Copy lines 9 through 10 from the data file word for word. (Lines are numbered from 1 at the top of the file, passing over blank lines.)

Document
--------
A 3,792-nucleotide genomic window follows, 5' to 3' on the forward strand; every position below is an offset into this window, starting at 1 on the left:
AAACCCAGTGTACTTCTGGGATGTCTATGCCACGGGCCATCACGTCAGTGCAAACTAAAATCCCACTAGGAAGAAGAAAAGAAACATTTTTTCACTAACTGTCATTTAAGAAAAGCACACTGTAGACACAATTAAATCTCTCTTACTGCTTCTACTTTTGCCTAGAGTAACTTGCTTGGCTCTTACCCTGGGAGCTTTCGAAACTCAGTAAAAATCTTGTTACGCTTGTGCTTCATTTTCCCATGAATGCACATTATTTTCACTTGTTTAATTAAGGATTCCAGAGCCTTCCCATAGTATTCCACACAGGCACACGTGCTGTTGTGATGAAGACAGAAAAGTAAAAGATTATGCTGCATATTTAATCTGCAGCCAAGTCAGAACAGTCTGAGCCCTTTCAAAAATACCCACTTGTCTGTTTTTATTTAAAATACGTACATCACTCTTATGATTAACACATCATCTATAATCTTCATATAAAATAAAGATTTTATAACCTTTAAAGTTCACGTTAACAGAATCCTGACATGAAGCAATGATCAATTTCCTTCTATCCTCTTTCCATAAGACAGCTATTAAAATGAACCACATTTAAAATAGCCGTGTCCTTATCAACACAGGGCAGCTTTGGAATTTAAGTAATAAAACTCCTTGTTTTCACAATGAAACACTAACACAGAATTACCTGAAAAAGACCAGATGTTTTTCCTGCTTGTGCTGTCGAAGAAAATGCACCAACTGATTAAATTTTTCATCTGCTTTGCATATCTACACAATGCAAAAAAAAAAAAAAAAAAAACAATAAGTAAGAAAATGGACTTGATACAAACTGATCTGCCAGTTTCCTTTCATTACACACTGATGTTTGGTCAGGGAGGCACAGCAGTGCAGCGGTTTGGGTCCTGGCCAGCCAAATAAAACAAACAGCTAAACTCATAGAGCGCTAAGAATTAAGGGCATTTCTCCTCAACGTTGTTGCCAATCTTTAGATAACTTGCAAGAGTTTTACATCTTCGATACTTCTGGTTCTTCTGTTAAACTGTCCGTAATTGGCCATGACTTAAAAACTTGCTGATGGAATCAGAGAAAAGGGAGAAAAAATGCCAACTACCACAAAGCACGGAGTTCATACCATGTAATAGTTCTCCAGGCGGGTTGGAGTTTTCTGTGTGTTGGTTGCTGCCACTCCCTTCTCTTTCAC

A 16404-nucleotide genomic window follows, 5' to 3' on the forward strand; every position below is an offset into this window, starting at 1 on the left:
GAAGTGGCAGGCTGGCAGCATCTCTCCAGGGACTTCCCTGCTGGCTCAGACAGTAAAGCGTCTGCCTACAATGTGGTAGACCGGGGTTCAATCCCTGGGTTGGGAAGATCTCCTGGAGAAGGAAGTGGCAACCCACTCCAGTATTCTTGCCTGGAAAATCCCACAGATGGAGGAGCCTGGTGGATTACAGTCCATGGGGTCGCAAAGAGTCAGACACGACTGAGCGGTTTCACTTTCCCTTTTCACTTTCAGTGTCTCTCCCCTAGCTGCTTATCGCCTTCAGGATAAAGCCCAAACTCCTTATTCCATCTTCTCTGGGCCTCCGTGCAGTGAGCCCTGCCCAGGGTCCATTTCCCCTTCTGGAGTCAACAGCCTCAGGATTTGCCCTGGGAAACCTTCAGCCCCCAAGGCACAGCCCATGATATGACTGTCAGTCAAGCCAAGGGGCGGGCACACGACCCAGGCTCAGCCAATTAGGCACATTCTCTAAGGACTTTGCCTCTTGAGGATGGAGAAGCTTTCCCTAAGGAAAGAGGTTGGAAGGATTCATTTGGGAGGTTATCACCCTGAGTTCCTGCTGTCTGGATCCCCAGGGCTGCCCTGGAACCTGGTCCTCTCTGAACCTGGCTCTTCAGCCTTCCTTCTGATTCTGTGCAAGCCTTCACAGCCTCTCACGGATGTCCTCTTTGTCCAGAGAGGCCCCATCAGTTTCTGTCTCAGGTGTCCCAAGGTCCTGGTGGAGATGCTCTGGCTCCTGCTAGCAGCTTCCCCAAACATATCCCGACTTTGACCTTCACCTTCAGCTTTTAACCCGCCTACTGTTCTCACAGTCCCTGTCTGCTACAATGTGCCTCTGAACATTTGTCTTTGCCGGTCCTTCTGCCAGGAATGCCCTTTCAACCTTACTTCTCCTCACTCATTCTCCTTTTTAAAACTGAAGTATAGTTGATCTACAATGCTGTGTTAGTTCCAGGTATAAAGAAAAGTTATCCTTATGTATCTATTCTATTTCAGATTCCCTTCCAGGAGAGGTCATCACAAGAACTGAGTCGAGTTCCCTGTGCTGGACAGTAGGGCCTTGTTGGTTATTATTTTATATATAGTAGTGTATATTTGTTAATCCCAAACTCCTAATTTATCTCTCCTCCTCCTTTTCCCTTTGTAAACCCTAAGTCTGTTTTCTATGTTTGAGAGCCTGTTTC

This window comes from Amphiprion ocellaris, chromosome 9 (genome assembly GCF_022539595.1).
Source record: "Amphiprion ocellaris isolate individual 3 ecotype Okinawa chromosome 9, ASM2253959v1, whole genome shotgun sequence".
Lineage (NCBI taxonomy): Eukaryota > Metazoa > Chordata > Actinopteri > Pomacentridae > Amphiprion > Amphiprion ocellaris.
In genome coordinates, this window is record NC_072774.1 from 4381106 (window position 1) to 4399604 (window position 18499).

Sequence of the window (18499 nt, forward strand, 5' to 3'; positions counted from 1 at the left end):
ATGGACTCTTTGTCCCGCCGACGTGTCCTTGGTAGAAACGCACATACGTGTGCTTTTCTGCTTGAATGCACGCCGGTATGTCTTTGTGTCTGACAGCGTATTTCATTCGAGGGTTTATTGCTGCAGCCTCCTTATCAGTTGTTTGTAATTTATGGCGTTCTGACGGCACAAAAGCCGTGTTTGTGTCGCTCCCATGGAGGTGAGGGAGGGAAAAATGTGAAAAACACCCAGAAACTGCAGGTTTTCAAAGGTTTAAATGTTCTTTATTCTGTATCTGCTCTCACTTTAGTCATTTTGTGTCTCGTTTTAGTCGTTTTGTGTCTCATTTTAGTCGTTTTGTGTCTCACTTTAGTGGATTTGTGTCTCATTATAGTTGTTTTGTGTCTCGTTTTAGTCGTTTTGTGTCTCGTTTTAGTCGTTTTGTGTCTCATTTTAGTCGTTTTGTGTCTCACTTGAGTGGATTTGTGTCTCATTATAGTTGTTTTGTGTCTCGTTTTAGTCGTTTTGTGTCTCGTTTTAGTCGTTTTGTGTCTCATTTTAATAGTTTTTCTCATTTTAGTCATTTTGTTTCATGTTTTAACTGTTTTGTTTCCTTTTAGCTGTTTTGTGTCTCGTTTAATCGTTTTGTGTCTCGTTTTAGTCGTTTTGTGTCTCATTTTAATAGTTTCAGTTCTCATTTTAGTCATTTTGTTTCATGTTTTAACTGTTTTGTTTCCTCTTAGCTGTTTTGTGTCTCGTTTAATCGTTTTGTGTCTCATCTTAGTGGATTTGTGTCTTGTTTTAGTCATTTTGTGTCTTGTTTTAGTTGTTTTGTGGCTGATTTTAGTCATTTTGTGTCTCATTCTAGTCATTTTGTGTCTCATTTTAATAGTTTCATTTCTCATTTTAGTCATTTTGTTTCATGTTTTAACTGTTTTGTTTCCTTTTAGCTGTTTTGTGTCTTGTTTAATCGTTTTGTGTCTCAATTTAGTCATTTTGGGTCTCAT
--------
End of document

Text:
Sequence of the window (18499 nt, forward strand, 5' to 3'; positions counted from 1 at the left end):
ATGGACTCTTTGTCCCGCCGACGTGTCCTTGGTAGAAACGCACATACGTGTGCTTTTCTGCTTGAATGCACGCCGGTATGTCTTTGTGTCTGACAGCGTATTTCATTCGAGGGTTTATTGCTGCAGCCTCCTTATCAGTTGTTTGTAATTTATGGCGTTCTGACGGCACAAAAGCCGTGTTTGTGTCGCTCCCATGGAGGTGAGGGAGGGAAAAATGTGAAAAACACCCAGAAACTGCAGGTTTTCAAAGGTTTAAATGTTCTTTATTCTGTATCTGCTCTCACTTTAGTCATTTTGTGTCTCGTTTTAGTCGTTTTGTGTCTCATTTTAGTCGTTTTGTGTCTCACTTTAGTGGATTTGTGTCTCATTATAGTTGTTTTGTGTCTCGTTTTAGTCGTTTTGTGTCTCGTTTTAGTCGTTTTGTGTCTCATTTTAGTCGTTTTGTGTCTCACTTGAGTGGATTTGTGTCTCATTATAGTTGTTTTGTGTCTCGTTTTAGTCGTTTTGTGTCTCGTTTTAGTCGTTTTGTGTCTCATTTTAATAGTTTTTCTCATTTTAGTCATTTTGTTTCATGTTTTAACTGTTTTGTTTCCTTTTAGCTGTTTTGTGTCTCGTTTAATCGTTTTGTGTCTCGTTTTAGTCGTTTTGTGTCTCATTTTAATAGTTTCAGTTCTCATTTTAGTCATTTTGTTTCATGTTTTAACTGTTTTGTTTCCTCTTAGCTGTTTTGTGTCTCGTTTAATCGTTTTGTGTCTCATCTTAGTGGATTTGTGTCTTGTTTTAGTCATTTTGTGTCTTGTTTTAGTTGTTTTGTGGCTGATTTTAGTCATTTTGTGTCTCATTCTAGTCATTTTGTGTCTCATTTTAATAGTTTCATTTCTCATTTTAGTCATTTTGTTTCATGTTTTAACTGTTTTGTTTCCTTTTAGCTGTTTTGTGTCTTGTTTAATCGTTTTGTGTCTCAATTTAGTCATTTTGGGTCTCAT